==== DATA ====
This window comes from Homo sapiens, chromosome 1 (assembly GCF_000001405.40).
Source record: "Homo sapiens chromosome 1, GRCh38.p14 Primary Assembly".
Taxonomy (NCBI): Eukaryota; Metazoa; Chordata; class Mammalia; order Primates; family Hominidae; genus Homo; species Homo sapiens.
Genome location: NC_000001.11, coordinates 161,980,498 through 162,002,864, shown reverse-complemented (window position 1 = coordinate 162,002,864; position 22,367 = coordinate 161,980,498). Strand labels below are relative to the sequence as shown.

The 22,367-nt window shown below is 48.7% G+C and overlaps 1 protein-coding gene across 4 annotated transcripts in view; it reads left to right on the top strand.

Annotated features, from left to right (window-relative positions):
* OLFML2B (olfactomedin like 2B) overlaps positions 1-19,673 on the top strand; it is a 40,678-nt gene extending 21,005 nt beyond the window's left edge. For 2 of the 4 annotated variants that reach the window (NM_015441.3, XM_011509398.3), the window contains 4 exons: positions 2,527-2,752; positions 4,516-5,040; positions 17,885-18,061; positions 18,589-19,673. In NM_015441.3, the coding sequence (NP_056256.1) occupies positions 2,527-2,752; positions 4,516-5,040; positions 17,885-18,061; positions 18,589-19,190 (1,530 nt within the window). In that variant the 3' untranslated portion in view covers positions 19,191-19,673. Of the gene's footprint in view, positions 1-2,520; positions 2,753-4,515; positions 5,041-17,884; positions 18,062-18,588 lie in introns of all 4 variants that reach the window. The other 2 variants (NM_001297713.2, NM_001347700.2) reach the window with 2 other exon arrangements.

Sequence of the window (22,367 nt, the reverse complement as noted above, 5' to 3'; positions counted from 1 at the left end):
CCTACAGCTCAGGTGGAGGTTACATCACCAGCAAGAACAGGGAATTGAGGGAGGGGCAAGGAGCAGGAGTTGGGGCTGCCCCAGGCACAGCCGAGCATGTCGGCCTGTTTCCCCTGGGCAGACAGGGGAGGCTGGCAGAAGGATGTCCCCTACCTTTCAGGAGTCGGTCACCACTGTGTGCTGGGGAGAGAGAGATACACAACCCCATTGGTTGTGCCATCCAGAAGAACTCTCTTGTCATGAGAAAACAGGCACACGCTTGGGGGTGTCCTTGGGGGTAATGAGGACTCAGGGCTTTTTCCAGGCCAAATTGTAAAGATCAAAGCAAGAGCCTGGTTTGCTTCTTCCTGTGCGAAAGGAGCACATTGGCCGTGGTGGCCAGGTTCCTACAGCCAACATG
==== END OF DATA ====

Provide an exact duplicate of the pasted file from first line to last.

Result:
This window comes from Homo sapiens, chromosome 1 (assembly GCF_000001405.40).
Source record: "Homo sapiens chromosome 1, GRCh38.p14 Primary Assembly".
Taxonomy (NCBI): Eukaryota; Metazoa; Chordata; class Mammalia; order Primates; family Hominidae; genus Homo; species Homo sapiens.
Genome location: NC_000001.11, coordinates 161,980,498 through 162,002,864, shown reverse-complemented (window position 1 = coordinate 162,002,864; position 22,367 = coordinate 161,980,498). Strand labels below are relative to the sequence as shown.

The 22,367-nt window shown below is 48.7% G+C and overlaps 1 protein-coding gene across 4 annotated transcripts in view; it reads left to right on the top strand.

Annotated features, from left to right (window-relative positions):
* OLFML2B (olfactomedin like 2B) overlaps positions 1-19,673 on the top strand; it is a 40,678-nt gene extending 21,005 nt beyond the window's left edge. For 2 of the 4 annotated variants that reach the window (NM_015441.3, XM_011509398.3), the window contains 4 exons: positions 2,527-2,752; positions 4,516-5,040; positions 17,885-18,061; positions 18,589-19,673. In NM_015441.3, the coding sequence (NP_056256.1) occupies positions 2,527-2,752; positions 4,516-5,040; positions 17,885-18,061; positions 18,589-19,190 (1,530 nt within the window). In that variant the 3' untranslated portion in view covers positions 19,191-19,673. Of the gene's footprint in view, positions 1-2,520; positions 2,753-4,515; positions 5,041-17,884; positions 18,062-18,588 lie in introns of all 4 variants that reach the window. The other 2 variants (NM_001297713.2, NM_001347700.2) reach the window with 2 other exon arrangements.

Sequence of the window (22,367 nt, the reverse complement as noted above, 5' to 3'; positions counted from 1 at the left end):
CCTACAGCTCAGGTGGAGGTTACATCACCAGCAAGAACAGGGAATTGAGGGAGGGGCAAGGAGCAGGAGTTGGGGCTGCCCCAGGCACAGCCGAGCATGTCGGCCTGTTTCCCCTGGGCAGACAGGGGAGGCTGGCAGAAGGATGTCCCCTACCTTTCAGGAGTCGGTCACCACTGTGTGCTGGGGAGAGAGAGATACACAACCCCATTGGTTGTGCCATCCAGAAGAACTCTCTTGTCATGAGAAAACAGGCACACGCTTGGGGGTGTCCTTGGGGGTAATGAGGACTCAGGGCTTTTTCCAGGCCAAATTGTAAAGATCAAAGCAAGAGCCTGGTTTGCTTCTTCCTGTGCGAAAGGAGCACATTGGCCGTGGTGGCCAGGTTCCTACAGCCAACATG